- As utility bill-payers, Minneapolis residents pay the expenses for infrastructure that maintains reliable energy sources. As we develop more efficient, newer technologies, the risk is born largely by investors. Is there room for community members to join company shareholders at the benefits table? The effort requires residents as well as investors. Can the two groups have balanced shares in its success?
Conversation #4: Upgrading a Home
The next morning, I was at the home of George and Jenna Hutchinson, learning about the diverse and generally cost-effective steps they have taken to upgrade their home in a much more sustainable way than its original 1941 standards.
Between improved insulation and building envelope adjustments, ongoing raingarden and composting steps, rooftop solar arrays, electric vehicle, re-use of materials, LED lighting, and appliance changes, their lifestyle and home has become much more cost-effective, and much less contributory to global warming.
You can read their story here, as part of their participation October 3 in the Minnesota Renewable Energy Tour — a showcase of 17 sites around the state where big steps have been taken to do things in innovative ways.
“We can continue to simply live on the planet contributing to increasing temperatures and carbon loads — or we can do something to be part of the solution.”
Stay tuned for a story based on the individual data and costs of the Hutchinson home.
Coincidentally, I learned that the Hutchinsons belong to the First Unitarian Society of Conversation #1. George was mentioned indirectly to me by someone I met at Conversation #2. Their solar array and monitoring system was set up by All Energy, who I met the night before at Conversation #3.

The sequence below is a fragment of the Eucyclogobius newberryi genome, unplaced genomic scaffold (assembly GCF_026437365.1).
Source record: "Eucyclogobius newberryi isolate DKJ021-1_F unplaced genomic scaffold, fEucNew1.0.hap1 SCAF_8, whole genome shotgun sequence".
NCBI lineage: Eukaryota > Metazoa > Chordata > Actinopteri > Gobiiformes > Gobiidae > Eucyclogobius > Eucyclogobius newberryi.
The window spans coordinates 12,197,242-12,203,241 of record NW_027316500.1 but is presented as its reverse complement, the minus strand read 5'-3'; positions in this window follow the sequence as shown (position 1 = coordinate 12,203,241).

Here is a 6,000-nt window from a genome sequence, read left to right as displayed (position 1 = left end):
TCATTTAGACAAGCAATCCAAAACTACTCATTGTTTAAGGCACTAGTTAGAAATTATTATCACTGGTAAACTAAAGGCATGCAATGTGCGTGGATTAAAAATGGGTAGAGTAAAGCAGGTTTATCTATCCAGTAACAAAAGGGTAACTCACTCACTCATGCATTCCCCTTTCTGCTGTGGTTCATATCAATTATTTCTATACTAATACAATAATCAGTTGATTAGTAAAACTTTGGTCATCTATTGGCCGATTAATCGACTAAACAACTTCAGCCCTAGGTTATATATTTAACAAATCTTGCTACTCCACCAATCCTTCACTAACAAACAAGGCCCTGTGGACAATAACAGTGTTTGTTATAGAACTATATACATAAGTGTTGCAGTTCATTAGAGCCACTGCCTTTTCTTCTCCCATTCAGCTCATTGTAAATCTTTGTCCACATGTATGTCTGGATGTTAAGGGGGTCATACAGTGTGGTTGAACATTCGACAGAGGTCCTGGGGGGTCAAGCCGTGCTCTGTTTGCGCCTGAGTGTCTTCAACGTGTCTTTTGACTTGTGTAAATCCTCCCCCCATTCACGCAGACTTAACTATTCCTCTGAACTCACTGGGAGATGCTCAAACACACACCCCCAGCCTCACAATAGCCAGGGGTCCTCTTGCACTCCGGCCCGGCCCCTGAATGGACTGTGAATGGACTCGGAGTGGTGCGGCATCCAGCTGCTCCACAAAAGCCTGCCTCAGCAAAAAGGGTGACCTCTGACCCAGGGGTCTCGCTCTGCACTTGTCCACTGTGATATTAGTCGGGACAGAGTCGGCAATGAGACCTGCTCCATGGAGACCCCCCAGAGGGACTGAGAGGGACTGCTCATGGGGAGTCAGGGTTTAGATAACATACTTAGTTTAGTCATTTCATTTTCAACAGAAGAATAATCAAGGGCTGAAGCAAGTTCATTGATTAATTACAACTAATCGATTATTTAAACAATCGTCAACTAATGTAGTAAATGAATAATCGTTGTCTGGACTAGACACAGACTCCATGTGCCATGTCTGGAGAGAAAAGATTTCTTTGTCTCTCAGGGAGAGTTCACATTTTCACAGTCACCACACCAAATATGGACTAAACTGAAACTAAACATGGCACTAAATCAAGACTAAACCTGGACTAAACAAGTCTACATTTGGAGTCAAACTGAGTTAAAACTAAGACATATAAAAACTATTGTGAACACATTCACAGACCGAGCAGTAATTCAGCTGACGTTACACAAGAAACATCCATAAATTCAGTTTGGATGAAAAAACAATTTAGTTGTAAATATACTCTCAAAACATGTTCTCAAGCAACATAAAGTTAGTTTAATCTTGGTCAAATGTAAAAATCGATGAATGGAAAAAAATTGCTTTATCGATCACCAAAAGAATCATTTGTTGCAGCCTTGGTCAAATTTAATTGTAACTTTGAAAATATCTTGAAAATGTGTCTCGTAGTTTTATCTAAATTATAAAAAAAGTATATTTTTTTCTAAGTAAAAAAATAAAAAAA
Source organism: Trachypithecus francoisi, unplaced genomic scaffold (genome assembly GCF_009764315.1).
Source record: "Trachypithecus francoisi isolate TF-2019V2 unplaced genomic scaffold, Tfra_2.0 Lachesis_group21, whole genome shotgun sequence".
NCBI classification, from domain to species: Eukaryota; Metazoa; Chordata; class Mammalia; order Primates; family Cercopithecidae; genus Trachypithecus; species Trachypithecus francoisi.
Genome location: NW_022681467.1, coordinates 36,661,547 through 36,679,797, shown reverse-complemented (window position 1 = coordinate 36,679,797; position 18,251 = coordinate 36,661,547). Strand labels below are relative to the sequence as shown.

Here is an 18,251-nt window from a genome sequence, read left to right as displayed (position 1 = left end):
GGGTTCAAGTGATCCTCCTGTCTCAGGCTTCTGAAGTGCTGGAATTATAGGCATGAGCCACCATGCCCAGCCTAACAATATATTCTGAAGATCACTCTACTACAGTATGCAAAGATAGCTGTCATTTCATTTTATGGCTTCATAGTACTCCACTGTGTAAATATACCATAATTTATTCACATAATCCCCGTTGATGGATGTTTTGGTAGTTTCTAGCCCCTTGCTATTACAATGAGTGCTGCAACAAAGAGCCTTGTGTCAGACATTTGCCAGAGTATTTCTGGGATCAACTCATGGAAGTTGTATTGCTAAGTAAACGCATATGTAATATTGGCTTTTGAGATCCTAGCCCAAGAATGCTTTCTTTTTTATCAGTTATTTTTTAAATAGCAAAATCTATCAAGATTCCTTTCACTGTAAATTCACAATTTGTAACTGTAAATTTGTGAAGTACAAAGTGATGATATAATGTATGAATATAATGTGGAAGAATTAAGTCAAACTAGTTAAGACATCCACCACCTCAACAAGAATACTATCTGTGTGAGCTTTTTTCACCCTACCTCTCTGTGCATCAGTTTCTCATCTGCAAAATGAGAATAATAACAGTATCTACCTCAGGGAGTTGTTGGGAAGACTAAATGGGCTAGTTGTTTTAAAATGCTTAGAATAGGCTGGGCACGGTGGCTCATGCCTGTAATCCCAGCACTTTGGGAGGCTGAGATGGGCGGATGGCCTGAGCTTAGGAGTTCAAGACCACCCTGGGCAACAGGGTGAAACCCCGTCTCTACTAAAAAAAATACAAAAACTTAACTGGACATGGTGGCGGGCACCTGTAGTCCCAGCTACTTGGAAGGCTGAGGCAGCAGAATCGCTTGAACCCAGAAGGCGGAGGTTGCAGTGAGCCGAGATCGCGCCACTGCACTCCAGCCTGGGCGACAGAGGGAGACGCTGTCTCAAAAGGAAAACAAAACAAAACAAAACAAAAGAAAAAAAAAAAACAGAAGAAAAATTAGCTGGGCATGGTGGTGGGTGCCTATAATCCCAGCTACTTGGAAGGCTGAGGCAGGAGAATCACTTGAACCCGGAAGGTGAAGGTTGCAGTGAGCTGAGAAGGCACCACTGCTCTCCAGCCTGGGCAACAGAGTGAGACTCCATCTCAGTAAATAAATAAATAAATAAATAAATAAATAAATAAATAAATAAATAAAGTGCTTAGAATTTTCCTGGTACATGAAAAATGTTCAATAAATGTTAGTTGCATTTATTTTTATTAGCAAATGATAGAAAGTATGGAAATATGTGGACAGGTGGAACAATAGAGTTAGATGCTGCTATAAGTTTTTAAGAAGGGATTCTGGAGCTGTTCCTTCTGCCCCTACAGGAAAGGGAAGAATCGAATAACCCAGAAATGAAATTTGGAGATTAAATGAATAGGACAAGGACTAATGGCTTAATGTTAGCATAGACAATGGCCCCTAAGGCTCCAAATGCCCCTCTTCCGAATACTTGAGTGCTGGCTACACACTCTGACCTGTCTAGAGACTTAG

The MPLS Green Network
In my view, the intersection of these four conversations in as many days had several interesting coincidences that reiterate why we are a MPLS Green network without even knowing it. I was a kind of human witness to the spider web of our interconnectedness — the network of conscious, sustainability minded people finding solutions in Minneapolis every day.
The Sunday morning talk about climate change that examines our consumption and human domination habits… applauding sustainable designers… detailed discussion of ways to improve energy… a resident demonstrating easy steps each of us can take to change behaviors…
Interlocked aspects of the same question that “Sustainable We” looks at in 8 citywide conversations:
How are we designing a sustainable environment together? Who are the passionate, educated, aware and thoughtful individuals we have in Minneapolis who are figuring out how to DO in a better way?
Will you join us?
Subscribe at upper right to become part of this conversation.
— Mikki Morrissette, founder, MPLS Green and new non-profit Collective Impact ME